Organic sensors increase light sensitivity of cameras
Analogous to way old camera films recorded light exposition onto photographic film, image sensors in digital camera convert the light from the lens to our digital photos. Researchers at the Technische Universität München (TUM) have developed image sensors that consist of electrically conductive plastics which are more sensitive to light compared to their conventional silicon counterparts.
Prof. Paolo Lugli and Dr. Daniela Baierl from TUM have developed a cost-effective process that allows usage of organic compound ultra-thin films. The challenge was in applying the organic compound solution to the surface of image sensors. The researchers tested spin- and spray-coating methods to apply the organic compound in its liquid form as precisely and cost-effectively as possible. Their goal was to create a thin and smooth plastic film, and proven to be the best method, weather they used a simple spray gun or a spray robot.
Organic sensors have proven to be up to three times more sensitive to light than conventional CMOS sensors, whose electronic components conceal some of the pixels, and therefore the photoactive silicon surface. Surface sprayed with organic sensors is 100 percent light-sensitive, and the process of spray-coating simplifies the production process since every single pixel can be sprayed at the same time.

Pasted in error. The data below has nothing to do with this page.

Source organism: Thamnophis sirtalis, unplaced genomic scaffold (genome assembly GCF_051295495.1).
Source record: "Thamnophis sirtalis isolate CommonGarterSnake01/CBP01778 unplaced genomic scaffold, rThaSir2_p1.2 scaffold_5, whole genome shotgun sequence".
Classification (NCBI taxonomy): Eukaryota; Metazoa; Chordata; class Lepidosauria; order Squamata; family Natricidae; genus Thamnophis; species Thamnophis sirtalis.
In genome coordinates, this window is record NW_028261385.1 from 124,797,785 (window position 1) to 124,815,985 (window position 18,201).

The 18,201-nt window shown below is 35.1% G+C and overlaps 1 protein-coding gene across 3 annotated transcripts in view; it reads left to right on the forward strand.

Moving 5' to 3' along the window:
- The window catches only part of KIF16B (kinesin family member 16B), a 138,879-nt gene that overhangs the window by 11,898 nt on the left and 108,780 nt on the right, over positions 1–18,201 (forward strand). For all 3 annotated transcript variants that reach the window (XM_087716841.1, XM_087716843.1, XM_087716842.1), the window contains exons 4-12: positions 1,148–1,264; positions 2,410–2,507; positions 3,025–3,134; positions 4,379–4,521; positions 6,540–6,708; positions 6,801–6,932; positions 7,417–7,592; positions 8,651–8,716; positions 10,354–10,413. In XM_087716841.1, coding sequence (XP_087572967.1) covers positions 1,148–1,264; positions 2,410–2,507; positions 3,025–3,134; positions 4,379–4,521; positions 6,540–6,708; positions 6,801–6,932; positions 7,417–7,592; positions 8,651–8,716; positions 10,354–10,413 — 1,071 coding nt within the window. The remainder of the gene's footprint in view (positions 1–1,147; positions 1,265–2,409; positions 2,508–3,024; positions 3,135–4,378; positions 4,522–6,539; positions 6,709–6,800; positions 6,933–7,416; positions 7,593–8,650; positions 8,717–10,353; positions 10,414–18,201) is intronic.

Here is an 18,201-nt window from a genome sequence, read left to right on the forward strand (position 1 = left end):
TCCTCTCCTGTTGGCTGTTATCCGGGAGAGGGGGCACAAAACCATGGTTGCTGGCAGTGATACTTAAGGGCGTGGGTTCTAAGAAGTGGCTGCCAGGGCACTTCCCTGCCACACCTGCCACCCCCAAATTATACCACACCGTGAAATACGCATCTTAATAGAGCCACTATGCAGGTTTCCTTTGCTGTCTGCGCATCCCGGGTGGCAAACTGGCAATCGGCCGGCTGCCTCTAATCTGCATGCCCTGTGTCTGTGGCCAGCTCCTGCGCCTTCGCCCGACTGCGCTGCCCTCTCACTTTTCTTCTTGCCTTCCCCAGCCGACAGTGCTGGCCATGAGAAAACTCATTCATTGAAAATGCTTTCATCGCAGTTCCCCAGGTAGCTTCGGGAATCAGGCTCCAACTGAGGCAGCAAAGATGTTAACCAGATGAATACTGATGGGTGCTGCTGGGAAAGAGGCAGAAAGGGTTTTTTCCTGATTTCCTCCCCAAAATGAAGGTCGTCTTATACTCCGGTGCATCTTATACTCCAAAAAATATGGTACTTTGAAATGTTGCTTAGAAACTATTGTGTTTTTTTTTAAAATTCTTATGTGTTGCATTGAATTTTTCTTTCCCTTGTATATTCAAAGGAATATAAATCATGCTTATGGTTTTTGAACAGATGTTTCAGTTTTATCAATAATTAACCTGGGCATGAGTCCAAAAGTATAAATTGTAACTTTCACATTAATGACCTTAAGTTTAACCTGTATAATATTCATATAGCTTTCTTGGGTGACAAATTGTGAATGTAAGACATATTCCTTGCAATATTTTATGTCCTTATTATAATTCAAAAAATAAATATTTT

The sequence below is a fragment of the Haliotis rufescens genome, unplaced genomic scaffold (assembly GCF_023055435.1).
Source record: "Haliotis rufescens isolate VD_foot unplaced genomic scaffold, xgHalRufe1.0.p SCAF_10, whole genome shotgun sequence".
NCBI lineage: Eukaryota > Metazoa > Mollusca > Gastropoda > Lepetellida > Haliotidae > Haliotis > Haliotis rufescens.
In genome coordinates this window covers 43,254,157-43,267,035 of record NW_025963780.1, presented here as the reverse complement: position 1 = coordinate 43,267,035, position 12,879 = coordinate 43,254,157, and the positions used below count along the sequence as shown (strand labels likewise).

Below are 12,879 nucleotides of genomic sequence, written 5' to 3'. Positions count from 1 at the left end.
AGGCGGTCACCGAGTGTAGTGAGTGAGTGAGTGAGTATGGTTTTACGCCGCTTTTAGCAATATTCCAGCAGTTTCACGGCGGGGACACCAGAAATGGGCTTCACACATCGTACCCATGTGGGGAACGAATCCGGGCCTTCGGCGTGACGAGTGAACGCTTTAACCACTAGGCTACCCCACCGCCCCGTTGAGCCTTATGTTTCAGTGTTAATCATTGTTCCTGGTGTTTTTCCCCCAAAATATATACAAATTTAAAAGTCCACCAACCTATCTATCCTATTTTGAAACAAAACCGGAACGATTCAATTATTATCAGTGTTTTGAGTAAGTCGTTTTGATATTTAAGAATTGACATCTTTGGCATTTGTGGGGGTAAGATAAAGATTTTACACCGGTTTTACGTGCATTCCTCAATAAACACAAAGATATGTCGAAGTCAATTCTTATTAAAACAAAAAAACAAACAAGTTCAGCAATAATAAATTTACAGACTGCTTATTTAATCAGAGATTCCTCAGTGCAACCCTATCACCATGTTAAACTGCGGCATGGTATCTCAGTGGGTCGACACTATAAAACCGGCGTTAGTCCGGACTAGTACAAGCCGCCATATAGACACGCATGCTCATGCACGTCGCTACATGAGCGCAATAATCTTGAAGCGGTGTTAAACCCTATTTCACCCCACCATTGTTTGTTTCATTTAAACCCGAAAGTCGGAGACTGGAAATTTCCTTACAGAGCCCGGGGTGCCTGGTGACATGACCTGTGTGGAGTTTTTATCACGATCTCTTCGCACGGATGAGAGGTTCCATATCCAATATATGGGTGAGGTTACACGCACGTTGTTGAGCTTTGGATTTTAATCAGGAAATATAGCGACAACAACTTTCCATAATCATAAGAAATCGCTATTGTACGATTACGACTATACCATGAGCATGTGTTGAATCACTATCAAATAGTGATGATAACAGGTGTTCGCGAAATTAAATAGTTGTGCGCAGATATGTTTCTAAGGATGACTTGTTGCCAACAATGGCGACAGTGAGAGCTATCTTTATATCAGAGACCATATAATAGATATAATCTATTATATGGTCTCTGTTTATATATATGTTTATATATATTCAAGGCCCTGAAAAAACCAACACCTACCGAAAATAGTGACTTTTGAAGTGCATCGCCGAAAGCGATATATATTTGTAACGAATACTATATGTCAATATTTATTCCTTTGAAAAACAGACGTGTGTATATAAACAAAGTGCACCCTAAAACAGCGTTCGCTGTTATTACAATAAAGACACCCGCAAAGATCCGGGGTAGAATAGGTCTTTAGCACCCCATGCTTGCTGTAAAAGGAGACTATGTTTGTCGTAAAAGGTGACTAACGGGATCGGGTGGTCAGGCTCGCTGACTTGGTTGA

Another advantage of the plastic sensors is that different chemical compounds can be used to capture different parts of the light spectrum. For example, the PCBM and P3HT polymers are ideal for the detection of visible light, while other organic compounds, like squaraine dyes, are sensitive to light in the near-infrared region. Combined with their low noise and high frame rate properties, organic sensors could find various uses.
“By choosing the right organic compounds, we are able to develop new applications that were too costly up until now”, said Prof. Paolo Lugli, who holds the Chair of Nanoelectronics at TUM. “The future uses of organic infrared sensors include driver assistance systems for night vision and regular compact and cellphone cameras. Yet, the lack of suitable polymers is the main hurdle.”
Since the chemical composition of the polymer spray coating can be easily altered, the production of different types of sensors could be done without other changes in production line. This could enable production of for low-cost infrared sensors aimed at compact cameras and smartphones. While there are people who would say that organic sensors aren’t durable enough, the advances in materials science and the fact we tend to swap our gadgetry at a relatively fast pace could enable wider adoption of organic electronics.
For more information, read the article published in the Nature Communications: “A hybrid CMOS-imager with a solution-processable polymer as photoactive layer”.